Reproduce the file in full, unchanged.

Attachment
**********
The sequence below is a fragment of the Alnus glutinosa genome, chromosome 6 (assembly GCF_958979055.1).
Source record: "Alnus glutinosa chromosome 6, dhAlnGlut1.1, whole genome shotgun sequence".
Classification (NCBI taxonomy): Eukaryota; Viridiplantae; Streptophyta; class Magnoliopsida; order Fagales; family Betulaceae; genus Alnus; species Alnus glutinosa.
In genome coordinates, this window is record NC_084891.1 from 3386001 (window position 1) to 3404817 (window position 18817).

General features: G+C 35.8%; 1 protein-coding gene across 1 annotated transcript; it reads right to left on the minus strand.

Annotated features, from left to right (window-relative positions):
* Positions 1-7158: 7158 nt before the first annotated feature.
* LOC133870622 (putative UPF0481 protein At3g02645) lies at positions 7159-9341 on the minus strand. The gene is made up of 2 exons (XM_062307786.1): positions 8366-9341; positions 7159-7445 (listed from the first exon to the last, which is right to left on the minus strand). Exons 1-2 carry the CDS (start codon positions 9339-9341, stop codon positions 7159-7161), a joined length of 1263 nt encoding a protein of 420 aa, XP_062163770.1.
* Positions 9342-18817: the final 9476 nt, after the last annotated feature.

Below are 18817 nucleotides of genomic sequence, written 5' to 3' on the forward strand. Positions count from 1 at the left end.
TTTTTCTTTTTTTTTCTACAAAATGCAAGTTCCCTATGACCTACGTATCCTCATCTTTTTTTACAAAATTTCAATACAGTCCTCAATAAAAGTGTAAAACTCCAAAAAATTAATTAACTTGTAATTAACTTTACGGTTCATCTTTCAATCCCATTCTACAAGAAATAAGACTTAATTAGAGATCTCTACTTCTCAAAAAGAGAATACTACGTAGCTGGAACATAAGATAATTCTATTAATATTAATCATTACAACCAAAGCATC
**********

The sequence below is a fragment of the Alnus glutinosa genome, chromosome 6 (assembly GCF_958979055.1).
Source record: "Alnus glutinosa chromosome 6, dhAlnGlut1.1, whole genome shotgun sequence".
Classification (NCBI taxonomy): Eukaryota; Viridiplantae; Streptophyta; class Magnoliopsida; order Fagales; family Betulaceae; genus Alnus; species Alnus glutinosa.
In genome coordinates, this window is record NC_084891.1 from 3386001 (window position 1) to 3404817 (window position 18817).

General features: G+C 35.8%; 1 protein-coding gene across 1 annotated transcript; it reads right to left on the minus strand.

Annotated features, from left to right (window-relative positions):
* Positions 1-7158: 7158 nt before the first annotated feature.
* LOC133870622 (putative UPF0481 protein At3g02645) lies at positions 7159-9341 on the minus strand. The gene is made up of 2 exons (XM_062307786.1): positions 8366-9341; positions 7159-7445 (listed from the first exon to the last, which is right to left on the minus strand). Exons 1-2 carry the CDS (start codon positions 9339-9341, stop codon positions 7159-7161), a joined length of 1263 nt encoding a protein of 420 aa, XP_062163770.1.
* Positions 9342-18817: the final 9476 nt, after the last annotated feature.

Below are 18817 nucleotides of genomic sequence, written 5' to 3' on the forward strand. Positions count from 1 at the left end.
TTTTTCTTTTTTTTTCTACAAAATGCAAGTTCCCTATGACCTACGTATCCTCATCTTTTTTTACAAAATTTCAATACAGTCCTCAATAAAAGTGTAAAACTCCAAAAAATTAATTAACTTGTAATTAACTTTACGGTTCATCTTTCAATCCCATTCTACAAGAAATAAGACTTAATTAGAGATCTCTACTTCTCAAAAAGAGAATACTACGTAGCTGGAACATAAGATAATTCTATTAATATTAATCATTACAACCAAAGCATC